By Mariana Dominguez // Photos by Robert Sherman
For someone who frequents the beach as often as possible I knew remarkably little about lifeguards as I headed to the annual Fire Island Lifeguard Tournament. The extent of my knowledge didn’t really go well beyond “Baywatch” and the swimmers I knew and admired in high school.
Now as I stood in the crowd of spectators watching the four person yoke rescue event, I knew I had been really missing out on witnessing top-notch athletes. Each team sent a “victim” out into the ocean and on the sound of the whistle they sprang into action to go and save them. They ran into pounding waves and a tough current to pull their victim to safety while the crowd and teammates cheered them on. The event required both brute strength and bravery and as I watched the teams fight against the waves to pull their victims to safety, I was thankful that I was on the beach and not having to fight through the choppy waters.
The yoke rescue event was part of the larger annual Fire Island Lifeguard Tournament held this summer in Saltaire (host locations alternate every summer), with lifeguards from Ocean Beach, Town of Islip and Saltaire competing. The tournament was held on Thursday Aug. 8, and began under the beating sun around 6 p.m. and ended over two hours later after the sun had set and the air had turned cold.
Besides just the teams, spectators from all over came to watch the exciting events. Many were from Saltaire, who came down to the beach to watch, while some came from other beaches or across the bay to support family and friends who were competing.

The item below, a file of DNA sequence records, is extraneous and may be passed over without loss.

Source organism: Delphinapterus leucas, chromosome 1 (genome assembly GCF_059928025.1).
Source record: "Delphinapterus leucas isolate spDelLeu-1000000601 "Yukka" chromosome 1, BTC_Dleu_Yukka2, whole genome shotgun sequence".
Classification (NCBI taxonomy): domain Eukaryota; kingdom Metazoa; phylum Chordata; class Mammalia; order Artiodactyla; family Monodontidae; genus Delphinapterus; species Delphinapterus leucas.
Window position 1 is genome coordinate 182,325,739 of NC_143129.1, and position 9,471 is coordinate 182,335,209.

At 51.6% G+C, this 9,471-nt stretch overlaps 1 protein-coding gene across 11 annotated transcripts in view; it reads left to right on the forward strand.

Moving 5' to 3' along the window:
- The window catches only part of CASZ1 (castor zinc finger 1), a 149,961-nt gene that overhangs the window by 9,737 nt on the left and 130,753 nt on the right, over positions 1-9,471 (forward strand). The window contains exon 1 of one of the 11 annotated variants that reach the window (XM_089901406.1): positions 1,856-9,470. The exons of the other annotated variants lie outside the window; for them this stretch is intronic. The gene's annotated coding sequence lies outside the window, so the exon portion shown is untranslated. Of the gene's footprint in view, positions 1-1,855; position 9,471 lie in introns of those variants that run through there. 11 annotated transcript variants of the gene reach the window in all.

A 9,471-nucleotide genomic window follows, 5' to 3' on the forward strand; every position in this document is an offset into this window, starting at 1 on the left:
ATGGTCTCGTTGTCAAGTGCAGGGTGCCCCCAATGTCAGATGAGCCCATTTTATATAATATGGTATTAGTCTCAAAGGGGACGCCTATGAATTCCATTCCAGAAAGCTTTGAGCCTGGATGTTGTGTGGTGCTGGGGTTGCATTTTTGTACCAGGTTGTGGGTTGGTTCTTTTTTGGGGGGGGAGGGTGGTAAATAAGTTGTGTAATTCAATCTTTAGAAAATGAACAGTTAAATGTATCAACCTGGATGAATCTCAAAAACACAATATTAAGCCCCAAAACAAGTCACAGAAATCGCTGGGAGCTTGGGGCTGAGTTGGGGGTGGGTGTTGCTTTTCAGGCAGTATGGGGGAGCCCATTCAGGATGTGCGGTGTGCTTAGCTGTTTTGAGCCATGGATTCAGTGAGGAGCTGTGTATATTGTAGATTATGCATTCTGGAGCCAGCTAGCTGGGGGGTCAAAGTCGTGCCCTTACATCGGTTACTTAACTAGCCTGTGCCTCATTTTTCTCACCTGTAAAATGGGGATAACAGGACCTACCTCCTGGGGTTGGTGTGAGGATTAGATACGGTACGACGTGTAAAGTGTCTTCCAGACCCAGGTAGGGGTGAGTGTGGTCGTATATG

Other events at the tournament included paddle relays, free swims and running relays. For each event the women’s teams competed first, followed by the men’s teams.
Another exciting event was an elimination race that began on the lifeguard chair and ended when participants touched a buoy about a dive and three strokes into the ocean. Eighteen total lifeguards competed in this event, who began standing until they were told “take a seat you’re on duty,” and waited for the whistle to blow to run into the waves. As the competition whittled down the stakes got higher and the crowd got excited to see who could outlast the competition.
In a historic move this annual lifeguard tournament ended with no winner declared. According to Former Head Lifeguard Craig Amarando, one principal organizer of the tournament, the scores of all teams were so evenly matched that it was deemed a three-way tie. Kind of a remarkable statement about the men and women who keep a watchful eye on us along the shoreline – they literally are unbeatable!
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